“The Lord said, “Go out and stand on the mountain in the presence of the Lord, for the Lord is about to pass by.” Then a great and powerful wind tore the mountains apart and shattered the rocks before the Lord, but the Lord was not in the wind. After the wind there was an earthquake, but the Lord was not in the earthquake. After the earthquake came a fire, but the Lord was not in the fire. And after the fire came a gentle whisper.” – 1 Kings 19:11-12 NIV
A Gentle Whisper
We’ve all seen it. The coach who is bright red with sweat dripping off his brow. Veins pop out and spittle flies as he screams at the ref, the unfortunate penalty maker or anyone else in his path. Like a hurricane he rips off his head phones and stomps his feet like a toddler being put in a timeout.
Yet newly hired Nebraska Football Coach Scott Frost declared he and his staff will be taking a different approach. Frost said in a press conference, “If someone misses a tackle or drops a ball, they don’t need to be yelled at. They need to be taught the right way to do it so it doesn’t happen again. And once you take away that fear of what might happen if you make a bad play, it really frees you up to go make great plays.” Coach Frost recently led UCF to a 13-0 season. He was a stellar college athlete in his own right. Maybe we should take notes both on the field and in our homes when he says this.
In today’s passage God tells Elijah that he is going to pass by. We see great natural disasters with immense power and might. This is how we might perceive God would display Himself. Yet God chooses instead to be revealed in a gentle whisper. Just before this, Elijah had been running for his life. He had gotten so down on himself that he literally had prayed for his life to be over. Rather than screaming at him or giving him a pep talk, God simply reminded him that he was still there and still all powerful.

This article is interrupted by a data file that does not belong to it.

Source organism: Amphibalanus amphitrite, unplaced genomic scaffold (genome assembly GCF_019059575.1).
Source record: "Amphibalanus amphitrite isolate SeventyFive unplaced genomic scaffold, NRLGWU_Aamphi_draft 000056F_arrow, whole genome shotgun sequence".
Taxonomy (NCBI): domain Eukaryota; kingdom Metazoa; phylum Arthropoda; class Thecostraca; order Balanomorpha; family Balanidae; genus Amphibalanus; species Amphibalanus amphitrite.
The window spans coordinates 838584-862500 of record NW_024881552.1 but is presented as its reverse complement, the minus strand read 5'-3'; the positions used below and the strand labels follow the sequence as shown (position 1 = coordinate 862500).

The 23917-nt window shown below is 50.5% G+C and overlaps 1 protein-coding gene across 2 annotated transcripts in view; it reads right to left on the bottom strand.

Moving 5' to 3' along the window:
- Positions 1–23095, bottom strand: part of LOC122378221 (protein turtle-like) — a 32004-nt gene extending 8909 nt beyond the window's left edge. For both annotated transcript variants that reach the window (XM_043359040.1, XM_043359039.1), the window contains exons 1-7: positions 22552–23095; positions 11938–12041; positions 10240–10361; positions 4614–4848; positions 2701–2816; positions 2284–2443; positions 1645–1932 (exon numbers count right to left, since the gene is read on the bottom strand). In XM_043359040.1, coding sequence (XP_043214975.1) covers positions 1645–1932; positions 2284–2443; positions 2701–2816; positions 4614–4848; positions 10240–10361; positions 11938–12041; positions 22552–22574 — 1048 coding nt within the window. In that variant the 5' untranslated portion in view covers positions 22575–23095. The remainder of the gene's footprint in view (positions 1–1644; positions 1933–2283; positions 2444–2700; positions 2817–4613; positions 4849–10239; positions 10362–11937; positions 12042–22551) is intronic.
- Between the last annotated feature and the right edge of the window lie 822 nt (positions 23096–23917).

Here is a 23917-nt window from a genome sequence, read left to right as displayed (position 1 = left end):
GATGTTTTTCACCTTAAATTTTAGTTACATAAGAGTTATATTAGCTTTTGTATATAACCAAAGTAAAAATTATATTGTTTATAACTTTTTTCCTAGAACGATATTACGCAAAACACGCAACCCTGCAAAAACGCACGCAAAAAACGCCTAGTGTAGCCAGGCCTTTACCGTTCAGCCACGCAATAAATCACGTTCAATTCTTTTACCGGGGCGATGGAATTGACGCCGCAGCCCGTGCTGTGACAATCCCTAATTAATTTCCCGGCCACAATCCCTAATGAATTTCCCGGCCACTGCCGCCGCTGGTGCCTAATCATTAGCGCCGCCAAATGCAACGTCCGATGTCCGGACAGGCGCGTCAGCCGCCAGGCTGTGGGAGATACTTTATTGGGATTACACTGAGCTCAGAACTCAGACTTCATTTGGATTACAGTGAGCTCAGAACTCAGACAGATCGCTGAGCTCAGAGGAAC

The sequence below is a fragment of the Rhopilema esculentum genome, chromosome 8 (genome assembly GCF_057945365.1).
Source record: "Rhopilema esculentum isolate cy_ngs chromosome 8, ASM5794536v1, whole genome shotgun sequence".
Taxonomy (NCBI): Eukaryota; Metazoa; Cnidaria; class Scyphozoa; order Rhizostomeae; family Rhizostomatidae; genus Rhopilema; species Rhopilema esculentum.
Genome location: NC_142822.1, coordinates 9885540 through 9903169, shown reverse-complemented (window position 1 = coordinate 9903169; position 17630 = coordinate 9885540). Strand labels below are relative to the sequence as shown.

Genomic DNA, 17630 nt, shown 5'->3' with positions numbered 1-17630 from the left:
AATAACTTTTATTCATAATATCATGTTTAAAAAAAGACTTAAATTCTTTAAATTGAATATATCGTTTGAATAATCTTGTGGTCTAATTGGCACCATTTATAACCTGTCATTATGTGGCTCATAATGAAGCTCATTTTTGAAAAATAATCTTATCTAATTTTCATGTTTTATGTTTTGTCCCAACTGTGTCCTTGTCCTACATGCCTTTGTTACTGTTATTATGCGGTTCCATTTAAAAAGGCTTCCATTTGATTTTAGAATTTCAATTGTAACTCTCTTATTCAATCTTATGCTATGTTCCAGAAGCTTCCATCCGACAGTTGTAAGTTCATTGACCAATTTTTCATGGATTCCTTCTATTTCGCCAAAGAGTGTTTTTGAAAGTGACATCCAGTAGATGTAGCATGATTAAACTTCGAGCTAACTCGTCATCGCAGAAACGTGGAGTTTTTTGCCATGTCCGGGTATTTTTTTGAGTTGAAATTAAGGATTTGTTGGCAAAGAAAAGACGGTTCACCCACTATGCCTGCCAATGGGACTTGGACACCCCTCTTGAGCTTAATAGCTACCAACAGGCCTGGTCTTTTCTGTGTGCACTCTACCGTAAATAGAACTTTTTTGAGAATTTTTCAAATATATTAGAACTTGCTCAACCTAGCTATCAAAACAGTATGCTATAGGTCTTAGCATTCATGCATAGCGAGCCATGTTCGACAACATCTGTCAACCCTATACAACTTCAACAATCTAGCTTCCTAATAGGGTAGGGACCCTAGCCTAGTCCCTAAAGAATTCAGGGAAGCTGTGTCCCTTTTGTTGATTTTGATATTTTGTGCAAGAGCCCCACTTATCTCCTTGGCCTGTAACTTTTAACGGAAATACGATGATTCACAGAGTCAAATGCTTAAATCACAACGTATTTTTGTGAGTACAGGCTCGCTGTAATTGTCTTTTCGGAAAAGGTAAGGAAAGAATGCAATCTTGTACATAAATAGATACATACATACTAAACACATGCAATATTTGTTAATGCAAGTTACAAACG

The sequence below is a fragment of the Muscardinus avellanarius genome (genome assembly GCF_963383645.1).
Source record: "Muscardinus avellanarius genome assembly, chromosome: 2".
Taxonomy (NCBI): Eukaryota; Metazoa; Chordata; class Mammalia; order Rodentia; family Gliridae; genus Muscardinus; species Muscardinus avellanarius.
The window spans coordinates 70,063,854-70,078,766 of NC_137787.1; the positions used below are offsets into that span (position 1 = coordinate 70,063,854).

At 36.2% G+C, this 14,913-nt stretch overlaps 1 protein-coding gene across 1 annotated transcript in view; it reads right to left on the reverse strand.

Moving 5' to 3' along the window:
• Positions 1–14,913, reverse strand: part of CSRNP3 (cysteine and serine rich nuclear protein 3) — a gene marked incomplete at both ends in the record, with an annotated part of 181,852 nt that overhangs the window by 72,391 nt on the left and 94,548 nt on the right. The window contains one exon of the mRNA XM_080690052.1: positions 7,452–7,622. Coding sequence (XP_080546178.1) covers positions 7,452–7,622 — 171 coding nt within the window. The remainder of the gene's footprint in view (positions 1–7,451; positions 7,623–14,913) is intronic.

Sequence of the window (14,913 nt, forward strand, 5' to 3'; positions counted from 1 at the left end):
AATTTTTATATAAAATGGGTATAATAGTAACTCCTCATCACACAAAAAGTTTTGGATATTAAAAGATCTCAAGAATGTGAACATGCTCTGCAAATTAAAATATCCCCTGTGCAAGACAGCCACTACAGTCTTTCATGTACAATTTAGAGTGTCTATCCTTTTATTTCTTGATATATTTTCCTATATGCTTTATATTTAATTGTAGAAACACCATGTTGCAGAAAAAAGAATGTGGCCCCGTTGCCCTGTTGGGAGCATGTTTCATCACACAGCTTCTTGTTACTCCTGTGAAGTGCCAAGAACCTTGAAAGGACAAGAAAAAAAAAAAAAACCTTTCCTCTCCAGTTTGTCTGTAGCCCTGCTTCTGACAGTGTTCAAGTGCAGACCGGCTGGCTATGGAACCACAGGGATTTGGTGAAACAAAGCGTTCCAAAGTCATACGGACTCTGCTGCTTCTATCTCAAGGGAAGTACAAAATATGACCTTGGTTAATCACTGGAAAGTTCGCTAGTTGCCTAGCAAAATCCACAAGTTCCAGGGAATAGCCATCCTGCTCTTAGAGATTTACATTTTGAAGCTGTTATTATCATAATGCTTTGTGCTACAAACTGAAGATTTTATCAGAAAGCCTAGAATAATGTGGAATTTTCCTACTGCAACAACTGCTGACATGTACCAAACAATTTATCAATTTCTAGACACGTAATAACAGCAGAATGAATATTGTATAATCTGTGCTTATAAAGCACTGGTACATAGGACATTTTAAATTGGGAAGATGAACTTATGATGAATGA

I am praying to remember this in my own life. I have to admit that yes I am the parent who is fairly vocal (mind you generally in a positive manner) on the sidelines when my kids are playing. I am more likely to react with a raised voice than a gentle whisper when my boys are fighting or have done something wrong. In fact I was once reminded by a mentor that if we raise our voices with our children and lose our cool it’s like the pilot coming out of the cockpit to deal with an issue in the cabin. Who then is going to fly the plane?
I think Coach Frost is on to something. When you make a mistake or are down on yourself, a gentle word can make all the difference. Teaching rather than screaming sounds like a better approach for the long haul. Some of the greatest coaches ever, John Wooden, Tom Landry, Dean Smith, they all understood this. So tap into God’s wisdom and focus on the gentle whisper the next time you feel an earthquake coming. It won’t only help your team but will likely bring you closer to your Creator as well.
– Brian Catanella, Leadwithlovebooks.com
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